Cooking is a therapeutic activity for me. After a long and stressful day, I look forward to cooking a nourishing meal for my family. There is something about taking whole food and turning it into a complete meal. Often times, I’ll catch myself smiling while adding spices or sauteing some meat and veggies. Cooking is not only the best way to control your food quality and nutrient content, it is also one of the best ways to connect with what is on your fork.
I haven’t always felt this way about cooking. It is undeniable that there has been an evolution to cooking. My personal journey started with adding ingredients to boxed meals such as broccoli to Hamburger Helper or dry soup mixes. And to me, that was considered homemade. Occasionally I would play with super complicated recipes out of The Joy of Cooking, spend all day creating something, and after an exhausting day, swear it off for good. But for the most part, the cooking I did was made from something prefabricated elsewhere.
But necessity truly is the mother of invention. When I realized that I had a pretty serious Gluten intolerance, gone were the days of trusting boxed food. Gluten is hidden in so many things from the obvious offenders such as pasta and bread, to soup and dressing mixes, to canned soups and stocks, to spice mixtures. Wheat is cheap and flavorless, which means it is a perfect ingredient to increase the yield for food items. This took most of the prepackaged food items off the table for me.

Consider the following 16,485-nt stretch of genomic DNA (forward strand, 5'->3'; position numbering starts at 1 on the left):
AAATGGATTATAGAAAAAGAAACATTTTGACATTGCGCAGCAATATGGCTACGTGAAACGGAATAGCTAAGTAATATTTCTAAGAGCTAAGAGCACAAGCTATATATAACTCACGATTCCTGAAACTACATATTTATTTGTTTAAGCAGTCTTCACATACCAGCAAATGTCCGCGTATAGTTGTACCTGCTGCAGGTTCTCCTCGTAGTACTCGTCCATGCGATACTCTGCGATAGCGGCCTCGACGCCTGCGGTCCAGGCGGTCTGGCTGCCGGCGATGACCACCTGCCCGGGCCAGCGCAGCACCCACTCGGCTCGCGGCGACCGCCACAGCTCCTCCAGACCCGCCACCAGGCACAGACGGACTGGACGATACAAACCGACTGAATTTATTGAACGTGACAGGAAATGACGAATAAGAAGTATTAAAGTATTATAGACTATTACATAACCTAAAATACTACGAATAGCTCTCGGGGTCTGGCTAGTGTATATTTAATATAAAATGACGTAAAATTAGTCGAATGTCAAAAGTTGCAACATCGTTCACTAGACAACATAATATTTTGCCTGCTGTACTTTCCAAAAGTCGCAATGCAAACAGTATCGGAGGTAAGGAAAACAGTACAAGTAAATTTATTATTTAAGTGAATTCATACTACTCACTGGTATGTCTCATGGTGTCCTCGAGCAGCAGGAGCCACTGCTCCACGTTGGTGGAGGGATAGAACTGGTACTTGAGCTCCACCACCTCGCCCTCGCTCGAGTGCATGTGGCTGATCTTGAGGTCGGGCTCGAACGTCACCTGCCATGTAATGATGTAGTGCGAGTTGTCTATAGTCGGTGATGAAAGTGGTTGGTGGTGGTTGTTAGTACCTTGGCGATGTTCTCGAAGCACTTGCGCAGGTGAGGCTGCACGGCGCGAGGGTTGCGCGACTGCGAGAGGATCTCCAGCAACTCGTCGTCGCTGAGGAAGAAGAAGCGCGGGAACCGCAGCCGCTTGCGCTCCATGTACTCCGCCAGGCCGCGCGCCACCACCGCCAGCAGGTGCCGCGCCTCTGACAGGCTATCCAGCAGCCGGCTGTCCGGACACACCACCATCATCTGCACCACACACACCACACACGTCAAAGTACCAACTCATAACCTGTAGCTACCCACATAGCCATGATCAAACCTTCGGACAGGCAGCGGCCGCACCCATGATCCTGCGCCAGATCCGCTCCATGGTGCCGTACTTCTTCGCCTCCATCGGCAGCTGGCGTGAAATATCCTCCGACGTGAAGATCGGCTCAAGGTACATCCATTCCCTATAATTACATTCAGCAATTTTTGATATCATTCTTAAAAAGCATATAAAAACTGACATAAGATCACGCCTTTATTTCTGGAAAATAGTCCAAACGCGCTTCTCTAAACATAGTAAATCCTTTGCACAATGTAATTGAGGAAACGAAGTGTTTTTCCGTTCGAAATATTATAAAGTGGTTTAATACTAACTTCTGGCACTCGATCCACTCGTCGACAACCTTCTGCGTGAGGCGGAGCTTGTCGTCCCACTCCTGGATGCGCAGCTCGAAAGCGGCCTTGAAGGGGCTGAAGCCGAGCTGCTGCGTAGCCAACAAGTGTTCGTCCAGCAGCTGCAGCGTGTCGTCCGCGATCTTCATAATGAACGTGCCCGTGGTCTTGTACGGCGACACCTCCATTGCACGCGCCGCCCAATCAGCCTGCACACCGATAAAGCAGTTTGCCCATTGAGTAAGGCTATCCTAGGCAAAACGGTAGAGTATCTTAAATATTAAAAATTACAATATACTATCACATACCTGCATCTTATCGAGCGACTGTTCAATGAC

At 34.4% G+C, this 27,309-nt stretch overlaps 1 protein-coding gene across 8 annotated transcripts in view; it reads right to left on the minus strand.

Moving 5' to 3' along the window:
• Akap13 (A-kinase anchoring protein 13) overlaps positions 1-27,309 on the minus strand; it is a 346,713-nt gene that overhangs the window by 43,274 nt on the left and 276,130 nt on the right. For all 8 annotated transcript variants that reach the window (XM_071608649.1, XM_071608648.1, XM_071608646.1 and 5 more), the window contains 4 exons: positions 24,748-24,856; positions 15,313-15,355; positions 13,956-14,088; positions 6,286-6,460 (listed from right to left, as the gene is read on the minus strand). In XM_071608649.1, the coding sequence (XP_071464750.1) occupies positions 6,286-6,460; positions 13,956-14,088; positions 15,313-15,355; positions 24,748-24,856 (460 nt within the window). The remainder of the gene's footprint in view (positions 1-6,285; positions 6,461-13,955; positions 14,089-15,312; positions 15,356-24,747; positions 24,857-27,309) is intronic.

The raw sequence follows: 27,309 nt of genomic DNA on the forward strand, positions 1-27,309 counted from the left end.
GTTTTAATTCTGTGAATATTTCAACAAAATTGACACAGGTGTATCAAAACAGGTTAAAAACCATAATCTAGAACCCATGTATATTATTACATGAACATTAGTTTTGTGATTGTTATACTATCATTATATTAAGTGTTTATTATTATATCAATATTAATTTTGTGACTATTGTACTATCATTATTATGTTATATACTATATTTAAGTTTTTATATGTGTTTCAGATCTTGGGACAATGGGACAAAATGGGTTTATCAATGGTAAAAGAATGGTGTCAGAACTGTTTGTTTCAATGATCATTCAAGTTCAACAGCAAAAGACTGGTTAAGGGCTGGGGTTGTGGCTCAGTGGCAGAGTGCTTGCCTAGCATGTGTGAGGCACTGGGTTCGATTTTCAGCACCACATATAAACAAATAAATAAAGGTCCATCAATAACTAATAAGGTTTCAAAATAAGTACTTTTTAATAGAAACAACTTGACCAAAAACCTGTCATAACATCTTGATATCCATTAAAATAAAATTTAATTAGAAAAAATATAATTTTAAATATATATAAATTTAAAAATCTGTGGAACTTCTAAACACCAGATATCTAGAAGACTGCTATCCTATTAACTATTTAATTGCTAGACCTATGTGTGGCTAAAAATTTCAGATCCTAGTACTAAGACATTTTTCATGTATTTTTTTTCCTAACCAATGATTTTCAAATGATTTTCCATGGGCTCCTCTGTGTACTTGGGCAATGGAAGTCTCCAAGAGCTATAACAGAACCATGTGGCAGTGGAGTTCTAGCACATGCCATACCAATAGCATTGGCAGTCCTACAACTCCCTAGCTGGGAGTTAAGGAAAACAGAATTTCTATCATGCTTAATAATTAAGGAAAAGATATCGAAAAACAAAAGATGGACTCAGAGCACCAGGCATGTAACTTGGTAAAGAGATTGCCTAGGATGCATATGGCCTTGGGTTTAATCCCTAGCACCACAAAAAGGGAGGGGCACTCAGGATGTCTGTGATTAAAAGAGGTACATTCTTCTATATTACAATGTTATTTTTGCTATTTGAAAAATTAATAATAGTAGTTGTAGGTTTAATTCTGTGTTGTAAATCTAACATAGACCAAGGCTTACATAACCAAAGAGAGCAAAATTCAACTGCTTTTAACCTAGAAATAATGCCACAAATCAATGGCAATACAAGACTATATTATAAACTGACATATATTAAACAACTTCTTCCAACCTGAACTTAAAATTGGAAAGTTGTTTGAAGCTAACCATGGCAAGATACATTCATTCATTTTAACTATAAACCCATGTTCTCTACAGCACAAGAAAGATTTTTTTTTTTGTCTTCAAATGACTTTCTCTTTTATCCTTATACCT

This forced me into another stage in the evolution of cooking. Rather than rely on food scientists to premix and flavor foods for me, I started using cookbooks and exploring spices and flavors to create meals. I even started making my own soup stock, mixing post workout whey drinks, and brewing Kombucha.
And not so long ago I hit another major milestone in my food evolution. I entered the era of recipe creation. I’m not a creative person by nature, but when I’ve been immersed in something for awhile the wheels start turning. My goal was to start learning how to take complementary flavors and create delicious meals. A few weeks ago, I made a chili (from a cookbook) that used cloves. The clove gave the chili a hard and sweet, almost smoky, flavor that I was fascinated by. At the same time, a volunteer miniature pumpkin plant in our garden was supplying us with what we would normally use as Halloween decorations. The wheels were spinning pretty fast and furious at this point. So I went for it and created the recipe below. And not to brag, but it is pretty darn tasty!